An aneurysm is a localized, blood-filled balloon-like bulge of a blood vessel. Aneurysms most commonly occur in the abdominal aorta, which is the major artery in the lower half of the body that carries oxygenated blood from the heart to the rest of the body. When the size of an aneurysm increases, there is a significant risk of rupture, resulting in severe hemorrhage, other complications or even death.
Aneurysms also can occur in other blood vessels, particularly in the arteries of the leg. These aneurysms are dangerous because they generally contain blood clots. The blood clots can break off and block arteries that are further downstream. In other instances, the entire aneurysm can clot. Both of these situations can lead to decreased blood flow to the leg. Therefore, aneurysms found in the arteries of the leg are usually repaired as soon as possible once they are detected.
Aneurisms can be hereditary or caused by disease, both of which lead to the weakening of the blood vessels wall.
Risk factors for an aneurysm include:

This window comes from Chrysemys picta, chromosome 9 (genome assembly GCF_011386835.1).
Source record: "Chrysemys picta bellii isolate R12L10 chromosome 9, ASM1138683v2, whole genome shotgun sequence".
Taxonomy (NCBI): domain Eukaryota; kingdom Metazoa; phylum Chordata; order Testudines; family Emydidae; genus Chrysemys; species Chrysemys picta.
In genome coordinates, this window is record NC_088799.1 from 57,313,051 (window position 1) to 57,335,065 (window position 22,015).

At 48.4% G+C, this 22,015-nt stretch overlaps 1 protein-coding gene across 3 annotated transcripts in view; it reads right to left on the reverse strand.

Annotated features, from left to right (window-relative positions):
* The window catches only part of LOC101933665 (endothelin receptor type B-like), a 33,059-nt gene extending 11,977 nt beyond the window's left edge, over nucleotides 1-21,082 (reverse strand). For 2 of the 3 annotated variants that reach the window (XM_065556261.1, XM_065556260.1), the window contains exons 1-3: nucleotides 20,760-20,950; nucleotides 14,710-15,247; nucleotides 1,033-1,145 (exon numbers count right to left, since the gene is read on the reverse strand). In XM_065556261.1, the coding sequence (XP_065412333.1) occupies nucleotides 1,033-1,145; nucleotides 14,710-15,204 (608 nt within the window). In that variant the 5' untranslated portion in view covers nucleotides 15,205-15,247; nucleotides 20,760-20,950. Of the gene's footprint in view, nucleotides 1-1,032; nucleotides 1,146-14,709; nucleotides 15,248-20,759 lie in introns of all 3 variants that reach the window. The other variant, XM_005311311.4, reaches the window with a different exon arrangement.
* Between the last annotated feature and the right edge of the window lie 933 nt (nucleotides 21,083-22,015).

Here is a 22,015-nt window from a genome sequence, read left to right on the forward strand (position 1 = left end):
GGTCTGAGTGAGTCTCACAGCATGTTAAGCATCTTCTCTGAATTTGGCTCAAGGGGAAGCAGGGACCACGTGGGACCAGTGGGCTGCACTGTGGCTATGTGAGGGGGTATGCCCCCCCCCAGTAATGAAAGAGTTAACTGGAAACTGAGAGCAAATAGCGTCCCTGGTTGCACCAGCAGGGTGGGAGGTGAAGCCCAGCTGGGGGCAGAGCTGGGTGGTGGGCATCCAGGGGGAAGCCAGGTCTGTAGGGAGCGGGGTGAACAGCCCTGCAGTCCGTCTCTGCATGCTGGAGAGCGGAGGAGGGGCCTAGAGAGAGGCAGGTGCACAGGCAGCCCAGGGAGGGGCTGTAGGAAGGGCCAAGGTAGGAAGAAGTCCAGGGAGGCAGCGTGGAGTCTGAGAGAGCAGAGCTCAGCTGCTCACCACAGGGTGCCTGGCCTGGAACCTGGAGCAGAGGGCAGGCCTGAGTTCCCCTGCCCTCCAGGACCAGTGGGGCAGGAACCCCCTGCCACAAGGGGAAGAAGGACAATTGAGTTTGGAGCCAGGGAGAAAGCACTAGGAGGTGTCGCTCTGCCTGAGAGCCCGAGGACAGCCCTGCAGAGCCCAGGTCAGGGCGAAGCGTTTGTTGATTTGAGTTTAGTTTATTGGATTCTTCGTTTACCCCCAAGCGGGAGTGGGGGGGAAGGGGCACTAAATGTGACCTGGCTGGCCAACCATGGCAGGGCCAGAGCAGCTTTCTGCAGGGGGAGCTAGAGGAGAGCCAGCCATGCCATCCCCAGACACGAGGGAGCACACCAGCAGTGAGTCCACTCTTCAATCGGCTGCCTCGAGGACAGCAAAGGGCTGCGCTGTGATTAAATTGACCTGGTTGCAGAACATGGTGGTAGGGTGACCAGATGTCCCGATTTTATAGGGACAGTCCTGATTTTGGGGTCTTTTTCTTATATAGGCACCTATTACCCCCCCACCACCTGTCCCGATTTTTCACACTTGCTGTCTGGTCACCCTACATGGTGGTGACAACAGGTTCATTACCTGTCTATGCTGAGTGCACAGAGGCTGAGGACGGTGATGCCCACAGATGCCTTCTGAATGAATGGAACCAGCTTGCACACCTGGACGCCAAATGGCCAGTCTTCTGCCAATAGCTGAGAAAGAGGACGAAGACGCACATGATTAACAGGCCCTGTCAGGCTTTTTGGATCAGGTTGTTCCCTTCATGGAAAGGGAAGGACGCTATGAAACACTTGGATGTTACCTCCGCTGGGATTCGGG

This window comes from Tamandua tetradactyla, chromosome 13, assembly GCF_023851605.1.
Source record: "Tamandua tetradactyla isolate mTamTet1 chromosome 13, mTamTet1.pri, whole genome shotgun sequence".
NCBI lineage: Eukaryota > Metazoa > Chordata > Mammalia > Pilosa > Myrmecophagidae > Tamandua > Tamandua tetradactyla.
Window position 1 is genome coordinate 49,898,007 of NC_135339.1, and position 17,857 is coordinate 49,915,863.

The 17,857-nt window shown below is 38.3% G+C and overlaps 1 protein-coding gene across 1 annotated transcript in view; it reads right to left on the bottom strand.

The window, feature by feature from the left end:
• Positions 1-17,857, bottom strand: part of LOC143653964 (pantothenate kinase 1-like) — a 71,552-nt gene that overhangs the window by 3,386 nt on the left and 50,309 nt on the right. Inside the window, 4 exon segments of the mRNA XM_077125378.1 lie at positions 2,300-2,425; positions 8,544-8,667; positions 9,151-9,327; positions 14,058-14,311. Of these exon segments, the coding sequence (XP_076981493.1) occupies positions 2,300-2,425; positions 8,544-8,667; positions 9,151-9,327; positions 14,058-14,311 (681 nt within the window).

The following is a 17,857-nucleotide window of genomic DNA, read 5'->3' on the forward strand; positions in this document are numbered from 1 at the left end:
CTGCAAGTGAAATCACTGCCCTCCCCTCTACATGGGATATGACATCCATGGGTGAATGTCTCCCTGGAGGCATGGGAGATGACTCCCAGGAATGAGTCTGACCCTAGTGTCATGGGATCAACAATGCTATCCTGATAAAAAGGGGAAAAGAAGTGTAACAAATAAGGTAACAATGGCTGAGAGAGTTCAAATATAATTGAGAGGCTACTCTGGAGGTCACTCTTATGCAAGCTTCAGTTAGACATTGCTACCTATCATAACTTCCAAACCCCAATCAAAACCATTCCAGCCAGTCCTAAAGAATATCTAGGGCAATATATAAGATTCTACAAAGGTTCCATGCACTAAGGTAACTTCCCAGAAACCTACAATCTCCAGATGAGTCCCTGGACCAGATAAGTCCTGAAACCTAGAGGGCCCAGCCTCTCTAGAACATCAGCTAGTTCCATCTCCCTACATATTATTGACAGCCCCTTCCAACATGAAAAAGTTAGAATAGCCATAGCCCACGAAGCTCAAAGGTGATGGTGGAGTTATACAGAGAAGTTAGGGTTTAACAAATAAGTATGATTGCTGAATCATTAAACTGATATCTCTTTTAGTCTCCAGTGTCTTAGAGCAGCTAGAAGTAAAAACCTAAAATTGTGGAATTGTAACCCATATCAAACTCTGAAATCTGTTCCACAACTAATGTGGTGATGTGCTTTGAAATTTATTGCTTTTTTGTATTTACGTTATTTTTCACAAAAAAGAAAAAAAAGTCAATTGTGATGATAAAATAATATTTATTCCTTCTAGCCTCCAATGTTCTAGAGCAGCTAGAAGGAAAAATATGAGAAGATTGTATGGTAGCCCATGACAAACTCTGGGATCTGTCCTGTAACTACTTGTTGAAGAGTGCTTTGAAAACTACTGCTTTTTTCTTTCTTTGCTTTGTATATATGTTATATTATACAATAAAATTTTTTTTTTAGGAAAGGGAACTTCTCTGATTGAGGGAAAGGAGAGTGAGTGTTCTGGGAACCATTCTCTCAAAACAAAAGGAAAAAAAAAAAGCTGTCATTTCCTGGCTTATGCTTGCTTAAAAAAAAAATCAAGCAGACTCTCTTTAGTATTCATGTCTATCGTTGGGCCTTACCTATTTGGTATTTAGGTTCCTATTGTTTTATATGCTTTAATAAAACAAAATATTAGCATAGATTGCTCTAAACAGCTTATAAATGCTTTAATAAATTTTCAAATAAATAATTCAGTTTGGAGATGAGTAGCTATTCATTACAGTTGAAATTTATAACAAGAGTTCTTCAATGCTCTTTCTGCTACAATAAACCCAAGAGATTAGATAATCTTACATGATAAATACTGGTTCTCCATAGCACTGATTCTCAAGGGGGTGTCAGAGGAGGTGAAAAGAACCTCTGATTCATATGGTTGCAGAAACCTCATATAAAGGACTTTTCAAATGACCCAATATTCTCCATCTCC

Many patients with aneurysms of the aorta have no symptoms, causing the condition to remain undiagnosed until the aneurysm ruptures. Other aneurysms are discovered during computed tomography (CT) or magnetic resonance imaging (MRI) scans that are performed for other health problems.
Some patients have mild symptoms of pain or discomfort in the area of the aneurysm. Severe abdominal, back or groin pain in a patient with an aneurysm could be due to a ruptured aneurysm and should be treated immediately.
Large aneurysms may require surgery while small ones are closely monitored with ultrasound and may never grow large enough to require surgery. Aneurysms of the aorta that are large enough to require repair are treated with one of the following: